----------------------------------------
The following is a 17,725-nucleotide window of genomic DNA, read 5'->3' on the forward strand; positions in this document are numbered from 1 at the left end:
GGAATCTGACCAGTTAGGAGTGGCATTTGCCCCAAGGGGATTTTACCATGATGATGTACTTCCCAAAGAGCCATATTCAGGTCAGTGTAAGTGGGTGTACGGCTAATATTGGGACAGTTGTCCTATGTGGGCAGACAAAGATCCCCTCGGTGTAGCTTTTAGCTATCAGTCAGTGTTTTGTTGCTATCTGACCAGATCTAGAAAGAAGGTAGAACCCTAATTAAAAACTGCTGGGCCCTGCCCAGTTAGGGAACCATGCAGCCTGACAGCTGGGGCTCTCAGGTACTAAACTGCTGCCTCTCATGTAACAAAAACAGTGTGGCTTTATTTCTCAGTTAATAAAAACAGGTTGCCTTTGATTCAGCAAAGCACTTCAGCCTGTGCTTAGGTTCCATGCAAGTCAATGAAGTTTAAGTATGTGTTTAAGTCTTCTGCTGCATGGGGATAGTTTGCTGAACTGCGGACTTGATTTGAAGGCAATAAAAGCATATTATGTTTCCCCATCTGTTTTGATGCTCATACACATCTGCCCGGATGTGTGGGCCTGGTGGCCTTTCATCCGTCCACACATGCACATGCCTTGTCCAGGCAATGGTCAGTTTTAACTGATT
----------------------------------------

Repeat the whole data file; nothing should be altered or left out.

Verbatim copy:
The following is a 17,725-nucleotide window of genomic DNA, read 5'->3' on the forward strand; positions in this document are numbered from 1 at the left end:
GGAATCTGACCAGTTAGGAGTGGCATTTGCCCCAAGGGGATTTTACCATGATGATGTACTTCCCAAAGAGCCATATTCAGGTCAGTGTAAGTGGGTGTACGGCTAATATTGGGACAGTTGTCCTATGTGGGCAGACAAAGATCCCCTCGGTGTAGCTTTTAGCTATCAGTCAGTGTTTTGTTGCTATCTGACCAGATCTAGAAAGAAGGTAGAACCCTAATTAAAAACTGCTGGGCCCTGCCCAGTTAGGGAACCATGCAGCCTGACAGCTGGGGCTCTCAGGTACTAAACTGCTGCCTCTCATGTAACAAAAACAGTGTGGCTTTATTTCTCAGTTAATAAAAACAGGTTGCCTTTGATTCAGCAAAGCACTTCAGCCTGTGCTTAGGTTCCATGCAAGTCAATGAAGTTTAAGTATGTGTTTAAGTCTTCTGCTGCATGGGGATAGTTTGCTGAACTGCGGACTTGATTTGAAGGCAATAAAAGCATATTATGTTTCCCCATCTGTTTTGATGCTCATACACATCTGCCCGGATGTGTGGGCCTGGTGGCCTTTCATCCGTCCACACATGCACATGCCTTGTCCAGGCAATGGTCAGTTTTAACTGATT